Steve Lieberman designs the lighting rigs for multiple stages at Insomniac’s installments of Electric Daisy Carnival all over the world, from Las Vegas to Tokyo. The lighting designer has been there to illuminate the rise of electronic music in the mainstream. He got his start producing and lighting underground dance parties in the 90s. Today, his designs for tens of thousands of festival attendees still manage to capture the industrial grittiness of the raves his career started with.
We sat down with Steve to talk about his recent design for the Circuit Grounds at EDC Las Vegas which featured 1,100 active fixtures, his inspirations as a designer, and what he’s got coming up this year.
Alive Coverage for Insomniac
PRG: Hey Steve! Thanks for sitting down and chatting with us. EDC Las Vegas looked awesome this year and we were so excited to work on it with you. Can you tell me about this year’s Circuit Grounds design and what you drew your inspiration from?
Steve: Circuit Grounds is Insomniac and EDC’s main production stage, so it needs to be large format, very edgy, electronic and digital. As the name suggests, it’s a very in-your-face, aggressive style of environment. This doesn’t necessarily reflect the style of music that is played there, but the show is meant to be very avant-garde and production-based. Philosophically, we always start knowing that it is going to be metal work, LED video, special effects, lasers and will have zero scenic elements.
Photo credit: Alive Coverage for Insomniac
PRG: I’d say that it has a more industrial feel than some of the stages that incorporate elements of fantasy. You say this doesn’t necessarily reflect the lineup, but what artists played there this year?
Steve: Industrial is definitely the perfect descriptive word for the stage design. Sonically, it’s heavy dance music, not techno, but more popular EDM-style music, people like Martin Garrix who played this year is the style of artist performing there because we can support 40,000 to 50,000 people in front of the stage. We can accommodate at least as many people as EDC's Kinetic Field.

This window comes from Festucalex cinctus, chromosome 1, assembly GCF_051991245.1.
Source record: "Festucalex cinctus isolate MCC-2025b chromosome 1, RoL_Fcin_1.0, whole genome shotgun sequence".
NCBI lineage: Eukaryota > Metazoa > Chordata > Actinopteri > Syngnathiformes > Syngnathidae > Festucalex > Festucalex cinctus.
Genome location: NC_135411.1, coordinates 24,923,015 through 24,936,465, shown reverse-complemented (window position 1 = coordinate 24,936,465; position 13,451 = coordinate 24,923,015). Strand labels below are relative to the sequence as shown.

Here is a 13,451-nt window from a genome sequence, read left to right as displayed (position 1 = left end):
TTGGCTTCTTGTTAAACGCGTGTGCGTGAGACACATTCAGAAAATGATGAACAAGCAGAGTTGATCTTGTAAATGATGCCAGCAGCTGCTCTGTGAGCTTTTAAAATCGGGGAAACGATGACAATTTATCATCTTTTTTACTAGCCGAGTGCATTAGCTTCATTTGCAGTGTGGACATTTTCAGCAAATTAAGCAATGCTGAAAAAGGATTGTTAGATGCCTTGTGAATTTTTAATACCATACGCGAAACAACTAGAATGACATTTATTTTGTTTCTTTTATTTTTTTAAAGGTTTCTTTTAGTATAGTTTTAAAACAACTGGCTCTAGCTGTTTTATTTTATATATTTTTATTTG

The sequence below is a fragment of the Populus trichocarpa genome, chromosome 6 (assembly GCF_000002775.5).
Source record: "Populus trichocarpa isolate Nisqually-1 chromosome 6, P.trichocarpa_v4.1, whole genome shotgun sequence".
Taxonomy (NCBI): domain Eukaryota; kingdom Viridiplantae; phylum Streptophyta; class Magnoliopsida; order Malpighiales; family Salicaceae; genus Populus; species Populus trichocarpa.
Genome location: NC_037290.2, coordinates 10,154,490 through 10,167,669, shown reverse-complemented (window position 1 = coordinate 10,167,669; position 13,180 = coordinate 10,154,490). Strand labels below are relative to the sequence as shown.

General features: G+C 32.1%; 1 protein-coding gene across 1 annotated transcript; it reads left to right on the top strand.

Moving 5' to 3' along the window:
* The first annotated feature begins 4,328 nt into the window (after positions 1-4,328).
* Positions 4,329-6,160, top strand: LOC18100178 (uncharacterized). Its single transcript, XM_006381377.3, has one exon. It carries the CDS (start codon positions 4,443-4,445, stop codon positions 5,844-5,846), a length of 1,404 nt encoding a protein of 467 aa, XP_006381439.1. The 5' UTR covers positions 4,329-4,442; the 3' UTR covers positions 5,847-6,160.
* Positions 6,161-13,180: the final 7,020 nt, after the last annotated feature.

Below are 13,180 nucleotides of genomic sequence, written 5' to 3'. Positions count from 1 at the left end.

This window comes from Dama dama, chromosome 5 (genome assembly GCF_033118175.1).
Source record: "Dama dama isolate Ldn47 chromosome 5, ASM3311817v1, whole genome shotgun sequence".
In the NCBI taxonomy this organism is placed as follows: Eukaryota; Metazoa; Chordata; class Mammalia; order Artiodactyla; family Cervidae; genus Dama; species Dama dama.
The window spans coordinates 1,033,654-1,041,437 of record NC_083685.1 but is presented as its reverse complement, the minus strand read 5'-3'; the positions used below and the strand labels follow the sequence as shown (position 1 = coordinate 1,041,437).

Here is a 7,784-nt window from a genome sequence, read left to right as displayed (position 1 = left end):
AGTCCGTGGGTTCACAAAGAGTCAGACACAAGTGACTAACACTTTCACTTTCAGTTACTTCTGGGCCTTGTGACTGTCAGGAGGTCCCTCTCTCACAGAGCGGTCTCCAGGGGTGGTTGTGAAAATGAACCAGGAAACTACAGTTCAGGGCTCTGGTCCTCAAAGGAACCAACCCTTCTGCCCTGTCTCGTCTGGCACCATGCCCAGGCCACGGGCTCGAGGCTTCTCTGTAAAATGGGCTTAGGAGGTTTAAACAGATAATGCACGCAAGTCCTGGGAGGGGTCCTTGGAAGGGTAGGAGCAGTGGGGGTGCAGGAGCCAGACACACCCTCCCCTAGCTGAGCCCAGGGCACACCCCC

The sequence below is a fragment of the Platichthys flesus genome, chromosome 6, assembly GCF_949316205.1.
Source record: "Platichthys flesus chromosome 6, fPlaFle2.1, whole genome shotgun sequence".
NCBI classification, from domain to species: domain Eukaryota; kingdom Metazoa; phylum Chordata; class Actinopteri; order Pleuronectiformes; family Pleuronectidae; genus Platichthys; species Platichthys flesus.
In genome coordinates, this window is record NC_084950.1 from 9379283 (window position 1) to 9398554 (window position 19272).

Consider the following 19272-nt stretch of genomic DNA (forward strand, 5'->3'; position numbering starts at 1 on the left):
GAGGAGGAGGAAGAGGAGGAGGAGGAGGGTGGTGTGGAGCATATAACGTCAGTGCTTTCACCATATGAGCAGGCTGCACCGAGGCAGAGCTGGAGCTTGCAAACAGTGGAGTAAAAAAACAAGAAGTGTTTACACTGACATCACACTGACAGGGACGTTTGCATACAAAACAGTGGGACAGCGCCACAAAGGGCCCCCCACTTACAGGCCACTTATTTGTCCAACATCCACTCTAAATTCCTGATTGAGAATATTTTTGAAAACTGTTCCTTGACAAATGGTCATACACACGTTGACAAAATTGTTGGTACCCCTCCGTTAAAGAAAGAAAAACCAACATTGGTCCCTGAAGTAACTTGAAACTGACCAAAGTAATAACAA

PRG: How long have you been working with Insomniac and how did that relationship start?
Steve: I’ve been with Insomniac for 18 years or so, maybe a little longer. I’ve worked in the rave scene and the dance music scene since the early 90’s. When I moved to California, I had a lot of connections in common with the people at Insomniac and there weren’t a lot of people from my side of the industry who worked in this field. Lighting design is a small industry, so when I came out here it was a natural progression of the relationship for business.
PRG: How has it been seeing the growth of electronic music over the past couple of decades?
Steve: It’s been absolutely exponential, like a rocket ship.
Photo credit:Graham John Bellfor Insomniac
PRG: That must be exciting for you since that’s where you got your start.
Steve: Well, you know, when you make decisions based on passion and your own drive and interests as opposed to just purely financial ones - and then they still turn into success - it feels a lot better.
PRG: I bet that’s very rewarding. Speaking of financial decisions, do you have a favorite lighting fixture you’re using right now or anything you’re excited about in terms of gear?
Steve: It’s tools of the trade, not the individual pieces of equipment I get excited about. It’s the application and execution of a design. If I were to pick equipment for large shows, I like the Robe MegaPointe, Robe BMFL, Mac Viper, VL10s, Clay Paky Mythos. I really like the Color Force II LED Strip from Chroma-Q. I also like the Chauvet Strike Saber, it’s a pretty slick little fixture. Those are cool tools and we like those, but as a designer I totally accept substitutions. We don’t put a design and say we have to have this exact fixture; we will get something else from the vendor and save some money as long as it’s comparable, reliable and will do the job.
PRG: As a vendor, we appreciate that because it saves everyone money and resources. In your experience, what keeps vendor-client relationships strong in this industry?
Steve: Everything in this industry, and I think probably most industries, are relationship-based. So, while company A and B may have the same equipment, I’d rather do business with my friends if there isn’t a difference in the quality of the product. When you have someone like Burton Tenenbein involved, who is one of the nicest, kindest human being you will ever come across and also gets things done no matter what, that is a winning situation all around. He’s also a great team leader. He comes in, he’s got his hard hat on and gets a lot of respect from the guys. If he needs to get in there and help facilitate, he has no problem doing that. He’s got tons of experience and understands what it takes to get the job done. From a leadership perspective, he leads by example and is with us until the end. With myself as a part of the client team, and him as part of the vendor team, it’s a great relationship with a lot of connection there.
PRG: He’s a great guy, we are lucky to have him. What is next for you?
Photo credit: Graham John Bell for Insomniac
Steve: With Insomniac, we have EDC China, EDC Korea, and EDC Orlando. We are also doing Beyond Wonderland in Bogota, Columbia. SJ Lighting is building clubs – we just designed a place in Dubai, and another in Shenzhen, China. We are updating Prism Nightclub in Chicago. We are designing Wall Nightclub in Miami, and doing updates for XS in Las Vegas, the Hard Rock in Florida. I could go on! We are busy.
PRG: You sure are! I’m glad you could make time to connect with us.